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Can’t We All Get Along?

  • Heidi

How to Introduce Cats and Dogs

You’ve probably heard the old adage “they fight like cats and dogs.” But would you believe it if we said many cats and dogs CAN co-exist? Better yet, sometimes, they even become friends!

While not all cats and dogs are destined to be besties, you can help create domestic bliss by taking the right steps when introducing them. Here’s how:

Make a Plan!

Whenever possible, have your house ready before bringing a new animal home. Have a room where you can safely confine your cat, and don’t forget to leave a comfy bed, litter box, water, toys, and a scratch box. Also, remove anything potentially toxic, like plants, lotions, or medications.

Prepare Your Dog

It’s easier to have a controlled greeting when your dog responds to basic commands, like sit, stay, and lay down. Whether your dog is new to your home or a longtime resident, continuing to work on these foundational skills will help with all interactions in the long run.

Keep Everyone Separated

Even if your new pet is healthy, you want to keep cats and dogs separate for at least 3-4 days when they’re getting to know each other. This is an important step because your animals can get to know each other through smell and sound, but they won’t feel threatened by face-to-face greetings.

Don’t Underestimate the Power of Food

When your animals are separated, feed them or give yummy treats near the barrier. That way, they can have a positive experience that involves their new sibling – even if they can’t see them.

Try a Controlled Greeting

When your pets seem calm and curious about what’s outside the closed door, you can try an introduction. Make sure your dog is leashed and let the cat come out of their sanctuary on their own. Share dog and cat treats liberally and try to keep everyone calm. Watch their body language closely and, if either animal appears aggressive or afraid, calmly distract them, and end the greeting by returning the cat to their sanctuary.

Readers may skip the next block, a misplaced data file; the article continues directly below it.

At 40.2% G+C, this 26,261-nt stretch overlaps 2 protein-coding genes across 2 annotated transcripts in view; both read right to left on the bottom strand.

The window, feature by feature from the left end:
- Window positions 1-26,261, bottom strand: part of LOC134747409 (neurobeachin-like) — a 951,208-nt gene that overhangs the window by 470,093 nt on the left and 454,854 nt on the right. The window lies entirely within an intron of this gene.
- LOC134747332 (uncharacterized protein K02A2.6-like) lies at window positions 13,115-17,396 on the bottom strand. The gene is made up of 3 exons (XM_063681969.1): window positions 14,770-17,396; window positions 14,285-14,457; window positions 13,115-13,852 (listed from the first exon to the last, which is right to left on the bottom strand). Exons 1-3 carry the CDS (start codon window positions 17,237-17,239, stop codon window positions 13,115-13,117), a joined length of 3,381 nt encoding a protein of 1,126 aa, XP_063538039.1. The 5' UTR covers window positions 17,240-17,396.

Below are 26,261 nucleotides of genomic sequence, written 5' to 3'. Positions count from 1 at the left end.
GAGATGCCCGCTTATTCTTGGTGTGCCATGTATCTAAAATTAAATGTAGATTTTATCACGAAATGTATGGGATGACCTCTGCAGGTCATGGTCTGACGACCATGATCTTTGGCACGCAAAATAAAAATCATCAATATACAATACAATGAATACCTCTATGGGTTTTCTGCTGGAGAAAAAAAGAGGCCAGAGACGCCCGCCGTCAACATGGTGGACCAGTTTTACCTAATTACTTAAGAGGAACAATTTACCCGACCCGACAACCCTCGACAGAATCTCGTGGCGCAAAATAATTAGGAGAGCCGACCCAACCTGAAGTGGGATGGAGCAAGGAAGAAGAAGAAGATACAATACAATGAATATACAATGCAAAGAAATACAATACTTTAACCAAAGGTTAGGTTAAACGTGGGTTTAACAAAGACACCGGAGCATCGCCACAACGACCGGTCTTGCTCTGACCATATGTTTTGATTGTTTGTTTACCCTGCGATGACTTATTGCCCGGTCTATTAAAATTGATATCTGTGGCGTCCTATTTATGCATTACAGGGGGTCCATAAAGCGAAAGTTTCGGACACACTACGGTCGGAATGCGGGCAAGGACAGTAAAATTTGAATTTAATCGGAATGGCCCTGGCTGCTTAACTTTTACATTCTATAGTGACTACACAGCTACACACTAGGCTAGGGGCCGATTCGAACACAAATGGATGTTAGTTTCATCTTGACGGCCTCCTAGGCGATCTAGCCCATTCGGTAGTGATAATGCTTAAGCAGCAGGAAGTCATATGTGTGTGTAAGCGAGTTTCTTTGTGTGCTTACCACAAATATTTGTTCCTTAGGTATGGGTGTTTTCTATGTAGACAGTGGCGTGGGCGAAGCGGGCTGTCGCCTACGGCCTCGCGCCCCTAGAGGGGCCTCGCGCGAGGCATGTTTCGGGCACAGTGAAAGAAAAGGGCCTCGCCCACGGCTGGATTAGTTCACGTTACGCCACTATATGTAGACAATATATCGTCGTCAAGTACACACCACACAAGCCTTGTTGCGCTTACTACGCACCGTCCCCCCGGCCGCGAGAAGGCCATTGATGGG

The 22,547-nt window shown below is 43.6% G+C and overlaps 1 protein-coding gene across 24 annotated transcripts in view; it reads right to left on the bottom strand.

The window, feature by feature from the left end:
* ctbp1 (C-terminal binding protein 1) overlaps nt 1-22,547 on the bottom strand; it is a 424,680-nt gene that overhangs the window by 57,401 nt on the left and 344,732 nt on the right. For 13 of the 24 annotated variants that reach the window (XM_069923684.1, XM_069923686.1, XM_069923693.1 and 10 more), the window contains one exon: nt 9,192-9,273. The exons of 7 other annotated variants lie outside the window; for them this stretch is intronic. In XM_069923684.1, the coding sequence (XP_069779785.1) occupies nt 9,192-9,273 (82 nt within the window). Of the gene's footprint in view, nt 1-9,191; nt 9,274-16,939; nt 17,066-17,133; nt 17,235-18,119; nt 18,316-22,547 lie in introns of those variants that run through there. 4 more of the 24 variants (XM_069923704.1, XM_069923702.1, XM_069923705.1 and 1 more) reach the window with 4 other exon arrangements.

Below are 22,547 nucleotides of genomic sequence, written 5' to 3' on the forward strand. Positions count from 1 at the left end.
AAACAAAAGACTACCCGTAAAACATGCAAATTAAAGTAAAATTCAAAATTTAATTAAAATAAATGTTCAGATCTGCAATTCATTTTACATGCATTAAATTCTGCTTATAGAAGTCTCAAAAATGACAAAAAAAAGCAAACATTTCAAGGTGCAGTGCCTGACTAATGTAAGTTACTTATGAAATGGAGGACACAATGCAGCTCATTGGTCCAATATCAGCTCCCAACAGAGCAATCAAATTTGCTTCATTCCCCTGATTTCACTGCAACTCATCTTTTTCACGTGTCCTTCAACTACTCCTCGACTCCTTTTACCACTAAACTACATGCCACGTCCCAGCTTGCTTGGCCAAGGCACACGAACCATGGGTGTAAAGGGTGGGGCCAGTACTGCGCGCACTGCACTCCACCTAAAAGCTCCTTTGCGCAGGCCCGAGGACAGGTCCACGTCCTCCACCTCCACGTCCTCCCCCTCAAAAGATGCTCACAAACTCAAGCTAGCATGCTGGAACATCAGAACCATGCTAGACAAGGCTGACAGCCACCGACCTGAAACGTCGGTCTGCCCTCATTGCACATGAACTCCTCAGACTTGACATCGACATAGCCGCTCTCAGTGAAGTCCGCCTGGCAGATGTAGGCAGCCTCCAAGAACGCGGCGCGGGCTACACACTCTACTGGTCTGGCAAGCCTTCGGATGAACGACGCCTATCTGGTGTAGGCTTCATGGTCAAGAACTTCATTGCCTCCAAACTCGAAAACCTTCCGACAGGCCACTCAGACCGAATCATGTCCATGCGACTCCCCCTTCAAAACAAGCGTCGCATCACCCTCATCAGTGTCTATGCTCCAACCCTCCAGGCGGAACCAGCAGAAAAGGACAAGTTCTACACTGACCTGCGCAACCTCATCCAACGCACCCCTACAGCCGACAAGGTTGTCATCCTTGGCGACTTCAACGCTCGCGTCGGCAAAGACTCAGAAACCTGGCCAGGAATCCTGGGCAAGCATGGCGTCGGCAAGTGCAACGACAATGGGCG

Manage All Interactions

Continue with controlled greetings on a daily basis and save treats for when the animals are together. If the cat tries to escape, let them. It’s also helpful to put up baby gates so a dog can’t pursue the cat or raised areas like tables or scratch towers where cats can escape but still observe.

A Taste of Freedom

When your cat and dog seem calm while in the same room, you can drop your dog’s leash so they can interact more freely. Don’t remove the leash yet because it can be easier to regain control if tension erupts.

Take It Slow!

Remember, it takes time to make friends and get to know someone. Don’t rush it, keep supervising all interactions, and continue separating your pets if you’re not home to keep an eye on things.

It’s also important to note that some dogs and cats just don’t get along, and each introduction is different. If you’re thinking of adopting a new pet, talk with your vet for additional tips. If you already brought your new pet home and things aren’t going well, ask your vet to recommend a professional trainer for advice.

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